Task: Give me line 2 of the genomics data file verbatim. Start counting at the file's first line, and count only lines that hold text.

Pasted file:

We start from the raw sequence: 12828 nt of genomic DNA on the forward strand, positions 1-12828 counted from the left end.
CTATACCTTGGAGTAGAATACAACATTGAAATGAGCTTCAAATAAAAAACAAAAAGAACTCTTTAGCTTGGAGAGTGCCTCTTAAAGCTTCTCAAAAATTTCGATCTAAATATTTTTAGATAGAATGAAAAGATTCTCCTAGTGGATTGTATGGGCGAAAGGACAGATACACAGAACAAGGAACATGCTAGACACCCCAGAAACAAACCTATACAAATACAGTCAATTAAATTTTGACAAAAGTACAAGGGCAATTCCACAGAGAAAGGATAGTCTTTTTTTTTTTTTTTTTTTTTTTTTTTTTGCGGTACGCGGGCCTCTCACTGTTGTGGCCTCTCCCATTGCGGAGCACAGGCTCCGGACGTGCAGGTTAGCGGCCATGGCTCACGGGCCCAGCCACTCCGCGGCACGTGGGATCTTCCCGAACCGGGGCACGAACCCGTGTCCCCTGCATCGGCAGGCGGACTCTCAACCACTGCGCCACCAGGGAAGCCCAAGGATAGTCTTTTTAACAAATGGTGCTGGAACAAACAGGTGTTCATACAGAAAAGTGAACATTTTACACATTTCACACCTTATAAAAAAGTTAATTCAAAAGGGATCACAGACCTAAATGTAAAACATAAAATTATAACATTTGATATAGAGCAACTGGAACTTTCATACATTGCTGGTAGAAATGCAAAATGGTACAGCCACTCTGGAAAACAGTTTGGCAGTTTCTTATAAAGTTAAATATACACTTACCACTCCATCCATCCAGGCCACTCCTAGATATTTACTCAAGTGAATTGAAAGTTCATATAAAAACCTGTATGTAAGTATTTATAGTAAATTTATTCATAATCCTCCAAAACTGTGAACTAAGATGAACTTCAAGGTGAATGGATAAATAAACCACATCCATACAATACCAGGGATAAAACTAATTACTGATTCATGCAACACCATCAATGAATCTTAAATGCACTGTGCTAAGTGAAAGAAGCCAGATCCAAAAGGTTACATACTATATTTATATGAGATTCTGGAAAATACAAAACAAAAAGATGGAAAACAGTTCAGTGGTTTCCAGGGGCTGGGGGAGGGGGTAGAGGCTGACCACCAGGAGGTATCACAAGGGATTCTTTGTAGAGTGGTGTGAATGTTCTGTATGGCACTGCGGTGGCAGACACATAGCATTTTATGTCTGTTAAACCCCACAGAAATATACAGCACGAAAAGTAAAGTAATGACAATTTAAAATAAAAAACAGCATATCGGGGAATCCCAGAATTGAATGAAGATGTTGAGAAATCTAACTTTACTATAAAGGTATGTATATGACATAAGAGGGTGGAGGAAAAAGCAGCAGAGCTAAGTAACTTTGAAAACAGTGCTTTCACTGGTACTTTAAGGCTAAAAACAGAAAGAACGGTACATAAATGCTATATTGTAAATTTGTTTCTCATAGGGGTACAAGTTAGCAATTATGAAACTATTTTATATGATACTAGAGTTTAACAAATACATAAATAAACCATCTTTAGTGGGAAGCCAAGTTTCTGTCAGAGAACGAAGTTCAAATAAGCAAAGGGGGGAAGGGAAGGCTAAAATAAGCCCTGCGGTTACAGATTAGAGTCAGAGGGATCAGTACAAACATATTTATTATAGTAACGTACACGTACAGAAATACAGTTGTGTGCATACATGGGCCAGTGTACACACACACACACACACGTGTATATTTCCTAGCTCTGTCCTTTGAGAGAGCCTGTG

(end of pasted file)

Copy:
CTATACCTTGGAGTAGAATACAACATTGAAATGAGCTTCAAATAAAAAACAAAAAGAACTCTTTAGCTTGGAGAGTGCCTCTTAAAGCTTCTCAAAAATTTCGATCTAAATATTTTTAGATAGAATGAAAAGATTCTCCTAGTGGATTGTATGGGCGAAAGGACAGATACACAGAACAAGGAACATGCTAGACACCCCAGAAACAAACCTATACAAATACAGTCAATTAAATTTTGACAAAAGTACAAGGGCAATTCCACAGAGAAAGGATAGTCTTTTTTTTTTTTTTTTTTTTTTTTTTTTTGCGGTACGCGGGCCTCTCACTGTTGTGGCCTCTCCCATTGCGGAGCACAGGCTCCGGACGTGCAGGTTAGCGGCCATGGCTCACGGGCCCAGCCACTCCGCGGCACGTGGGATCTTCCCGAACCGGGGCACGAACCCGTGTCCCCTGCATCGGCAGGCGGACTCTCAACCACTGCGCCACCAGGGAAGCCCAAGGATAGTCTTTTTAACAAATGGTGCTGGAACAAACAGGTGTTCATACAGAAAAGTGAACATTTTACACATTTCACACCTTATAAAAAAGTTAATTCAAAAGGGATCACAGACCTAAATGTAAAACATAAAATTATAACATTTGATATAGAGCAACTGGAACTTTCATACATTGCTGGTAGAAATGCAAAATGGTACAGCCACTCTGGAAAACAGTTTGGCAGTTTCTTATAAAGTTAAATATACACTTACCACTCCATCCATCCAGGCCACTCCTAGATATTTACTCAAGTGAATTGAAAGTTCATATAAAAACCTGTATGTAAGTATTTATAGTAAATTTATTCATAATCCTCCAAAACTGTGAACTAAGATGAACTTCAAGGTGAATGGATAAATAAACCACATCCATACAATACCAGGGATAAAACTAATTACTGATTCATGCAACACCATCAATGAATCTTAAATGCACTGTGCTAAGTGAAAGAAGCCAGATCCAAAAGGTTACATACTATATTTATATGAGATTCTGGAAAATACAAAACAAAAAGATGGAAAACAGTTCAGTGGTTTCCAGGGGCTGGGGGAGGGGGTAGAGGCTGACCACCAGGAGGTATCACAAGGGATTCTTTGTAGAGTGGTGTGAATGTTCTGTATGGCACTGCGGTGGCAGACACATAGCATTTTATGTCTGTTAAACCCCACAGAAATATACAGCACGAAAAGTAAAGTAATGACAATTTAAAATAAAAAACAGCATATCGGGGAATCCCAGAATTGAATGAAGATGTTGAGAAATCTAACTTTACTATAAAGGTATGTATATGACATAAGAGGGTGGAGGAAAAAGCAGCAGAGCTAAGTAACTTTGAAAACAGTGCTTTCACTGGTACTTTAAGGCTAAAAACAGAAAGAACGGTACATAAATGCTATATTGTAAATTTGTTTCTCATAGGGGTACAAGTTAGCAATTATGAAACTATTTTATATGATACTAGAGTTTAACAAATACATAAATAAACCATCTTTAGTGGGAAGCCAAGTTTCTGTCAGAGAACGAAGTTCAAATAAGCAAAGGGGGGAAGGGAAGGCTAAAATAAGCCCTGCGGTTACAGATTAGAGTCAGAGGGATCAGTACAAACATATTTATTATAGTAACGTACACGTACAGAAATACAGTTGTGTGCATACATGGGCCAGTGTACACACACACACACACACGTGTATATTTCCTAGCTCTGTCCTTTGAGAGAGCCTGTG